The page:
Topic: Primary Care; Subtopic: Primary care; Disease: All Diseases


1. Intervention: GP training in the BATHE technique and assignment of eligible patients to a 'usual' GP
2. Control: Treatment as usual

BATHE is an acronym (Background, Affect, Trouble, Handling and Empathy) for an established consultation technique designed to facilitate a more 'whole person' approach. This includes taking into account all aspects of patients' lives that might be having an impact on their health, and supporting self-management

Follow Up Length: 12 month(s); Practices are randomised and eligible patients invited to participate

Intervention type



Drug names

Primary outcome measure

The primary outcome measure will be difference in number of consultations (including consultation type), hospital admissions, tests/investigations, referrals and prescriptions extracted from the patient record between baseline and 12 months. items not available from this source will be obtained using a specially designed patient questions to be completed at 6 and 12 months.

Secondary outcome measures

Secondary outcomes to be measured at baseline and 12 months include patient health-related quality of life measured using the EQ-5D-5L; the SF-12 Health Survey; the Patient Health Questionnaire (PHQ-9); the Generalised Anxiety Disorder (GAD-7) scale; the PHQ-15 for monitoring somatic symptom severity; the PAM-13 Patient Activation Measure to measure knowledge, skills and confidence integral to managing one’s own health and healthcare; and a patient satisfaction measure based on the GP Patient Survey.

At months 3 and 6 the questionnaire will include the EQ-5D-5L, PHQ-15 and PAM-13 only

At 6 and 12 months, questionnaires will also be used to obtain: information about the use of social services; personal out-of-pocket expenditure by patients and their carers due to their health such as over-the-counter medicine and remedies, travel costs, and expenditure on prescriptions; and wider costs to society such as the use of voluntary services and time off work.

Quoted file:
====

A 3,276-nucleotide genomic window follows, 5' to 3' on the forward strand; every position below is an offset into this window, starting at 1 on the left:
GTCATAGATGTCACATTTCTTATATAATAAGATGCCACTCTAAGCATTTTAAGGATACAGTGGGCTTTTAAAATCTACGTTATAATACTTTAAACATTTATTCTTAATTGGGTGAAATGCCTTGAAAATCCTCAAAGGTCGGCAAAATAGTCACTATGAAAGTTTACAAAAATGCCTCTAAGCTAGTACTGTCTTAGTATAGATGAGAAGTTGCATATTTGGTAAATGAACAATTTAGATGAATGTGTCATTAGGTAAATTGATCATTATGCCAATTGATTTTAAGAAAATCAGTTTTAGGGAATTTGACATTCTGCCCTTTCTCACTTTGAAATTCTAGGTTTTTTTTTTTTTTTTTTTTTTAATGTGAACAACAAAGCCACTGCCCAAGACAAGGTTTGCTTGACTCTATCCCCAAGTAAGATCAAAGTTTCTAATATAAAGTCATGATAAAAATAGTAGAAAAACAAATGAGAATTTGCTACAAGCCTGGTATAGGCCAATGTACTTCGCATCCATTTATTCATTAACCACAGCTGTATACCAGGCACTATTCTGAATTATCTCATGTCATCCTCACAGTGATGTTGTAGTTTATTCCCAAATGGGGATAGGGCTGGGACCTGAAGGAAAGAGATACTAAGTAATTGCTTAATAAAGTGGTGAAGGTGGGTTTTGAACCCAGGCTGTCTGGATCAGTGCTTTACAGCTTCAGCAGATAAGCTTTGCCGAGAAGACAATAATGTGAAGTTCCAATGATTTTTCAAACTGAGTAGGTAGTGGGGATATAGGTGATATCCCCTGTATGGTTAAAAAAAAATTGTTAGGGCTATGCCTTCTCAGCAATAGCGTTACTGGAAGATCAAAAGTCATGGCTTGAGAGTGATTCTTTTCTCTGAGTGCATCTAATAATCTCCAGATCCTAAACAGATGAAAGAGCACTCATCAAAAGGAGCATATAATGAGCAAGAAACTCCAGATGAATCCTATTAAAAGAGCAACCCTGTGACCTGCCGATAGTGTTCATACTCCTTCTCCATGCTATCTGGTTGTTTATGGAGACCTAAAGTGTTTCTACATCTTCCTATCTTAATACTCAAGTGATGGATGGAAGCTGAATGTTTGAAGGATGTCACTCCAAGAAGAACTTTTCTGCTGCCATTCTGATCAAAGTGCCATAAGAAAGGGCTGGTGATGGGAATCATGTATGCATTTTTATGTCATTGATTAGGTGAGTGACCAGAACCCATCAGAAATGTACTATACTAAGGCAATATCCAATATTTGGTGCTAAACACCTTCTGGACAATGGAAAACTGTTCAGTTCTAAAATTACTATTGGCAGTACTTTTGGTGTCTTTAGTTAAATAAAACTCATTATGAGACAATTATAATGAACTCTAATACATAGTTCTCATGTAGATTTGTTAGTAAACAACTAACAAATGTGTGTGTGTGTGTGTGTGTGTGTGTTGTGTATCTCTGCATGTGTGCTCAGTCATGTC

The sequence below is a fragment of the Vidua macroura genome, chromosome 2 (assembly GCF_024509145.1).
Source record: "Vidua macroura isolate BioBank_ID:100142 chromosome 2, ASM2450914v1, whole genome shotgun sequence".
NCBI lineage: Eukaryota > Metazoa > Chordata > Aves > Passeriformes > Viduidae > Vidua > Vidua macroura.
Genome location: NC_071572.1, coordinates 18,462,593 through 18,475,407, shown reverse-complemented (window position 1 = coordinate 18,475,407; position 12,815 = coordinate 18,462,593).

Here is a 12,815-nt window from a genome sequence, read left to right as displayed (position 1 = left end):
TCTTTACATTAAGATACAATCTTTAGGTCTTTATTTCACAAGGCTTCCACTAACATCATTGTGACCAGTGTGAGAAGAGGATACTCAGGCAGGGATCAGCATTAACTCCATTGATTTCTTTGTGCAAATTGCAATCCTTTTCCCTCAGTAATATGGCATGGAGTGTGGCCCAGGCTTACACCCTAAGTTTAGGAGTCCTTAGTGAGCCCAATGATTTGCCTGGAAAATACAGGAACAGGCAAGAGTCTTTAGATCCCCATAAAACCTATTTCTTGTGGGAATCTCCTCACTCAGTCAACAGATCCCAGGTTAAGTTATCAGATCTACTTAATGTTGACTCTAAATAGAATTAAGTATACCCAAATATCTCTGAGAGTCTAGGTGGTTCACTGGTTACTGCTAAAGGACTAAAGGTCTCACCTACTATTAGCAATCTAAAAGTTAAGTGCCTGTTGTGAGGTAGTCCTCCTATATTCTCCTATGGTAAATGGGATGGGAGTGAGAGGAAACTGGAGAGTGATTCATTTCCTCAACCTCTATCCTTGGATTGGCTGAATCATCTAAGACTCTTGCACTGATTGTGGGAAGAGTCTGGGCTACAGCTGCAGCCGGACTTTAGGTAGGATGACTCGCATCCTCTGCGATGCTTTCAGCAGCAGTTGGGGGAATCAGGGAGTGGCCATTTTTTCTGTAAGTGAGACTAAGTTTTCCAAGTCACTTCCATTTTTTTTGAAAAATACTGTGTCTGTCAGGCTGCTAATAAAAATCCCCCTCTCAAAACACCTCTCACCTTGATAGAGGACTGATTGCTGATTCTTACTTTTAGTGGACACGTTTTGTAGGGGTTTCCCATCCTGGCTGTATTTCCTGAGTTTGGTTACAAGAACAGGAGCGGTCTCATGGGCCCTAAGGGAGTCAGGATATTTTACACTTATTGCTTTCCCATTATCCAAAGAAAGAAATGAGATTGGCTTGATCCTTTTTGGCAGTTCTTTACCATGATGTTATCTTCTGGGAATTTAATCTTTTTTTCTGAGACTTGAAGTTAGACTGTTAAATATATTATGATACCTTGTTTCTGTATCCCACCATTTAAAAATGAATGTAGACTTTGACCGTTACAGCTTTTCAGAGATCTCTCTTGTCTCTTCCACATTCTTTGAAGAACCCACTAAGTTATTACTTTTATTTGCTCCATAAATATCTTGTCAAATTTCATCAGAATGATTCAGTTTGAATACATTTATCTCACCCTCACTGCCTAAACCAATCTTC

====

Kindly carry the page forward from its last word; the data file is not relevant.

Overall trial start date


Overall trial end date


Reason abandoned (if study stopped)


Participant inclusion criteria

1. Registered patient at one of the study practices
2. Patients aged ≥18 years
3. Within top 3% attenders in the 12 months prior to commencement of records search

Participant type


Age group




Target number of participants

Planned Sample Size: 90; UK Sample Size: 90; Description: 60 intervention, 30 control

Total final enrolment


Participant exclusion criteria

1. Patients whose attendance can be accounted for by a diagnosed physical or mental illness
2. Patients with life-threatening illness such as cancer
3. Patients over 80 years with 4+medical problems
4. Patients at high risk of hospital admission
5. Patients undergoing distressing one-off events such as bereavement
6. Vulnerable adults and patients without capacity to provide informed consent

Recruitment start date


Recruitment end date



Countries of recruitment

United Kingdom

Trial participating centre

NHS Bristol, North Somerset and South Gloucestershire Clinical Commissioning Group
South Plaza, Marlborough Street
United Kingdom

Sponsor information


University of Bristol

Sponsor details

Department of Social Medicine
Canynge Hall
Whiteladies Road
United Kingdom

Sponsor type




Funder type


Funder name

National Institute for Health Research

Alternative name(s)


Funding Body Type

government organisation

Funding Body Subtype

National government


United Kingdom

Results and Publications

Publication and dissemination plan

Not provided at time of registration

Intention to publish date

Participant level data

Not provided at time of registration

Basic results (scientific)

Publication list

2019 results in (added 21/02/2020)
2019 qualitative study results in (added 09/04/2020)

Publication citations

Additional files

Editorial Notes

09/04/2020: Publication reference added. 21/02/2020: Publication reference and total final enrolment number added. 16/11/2017: No publications found in PubMed, verifying study status with principal investigator.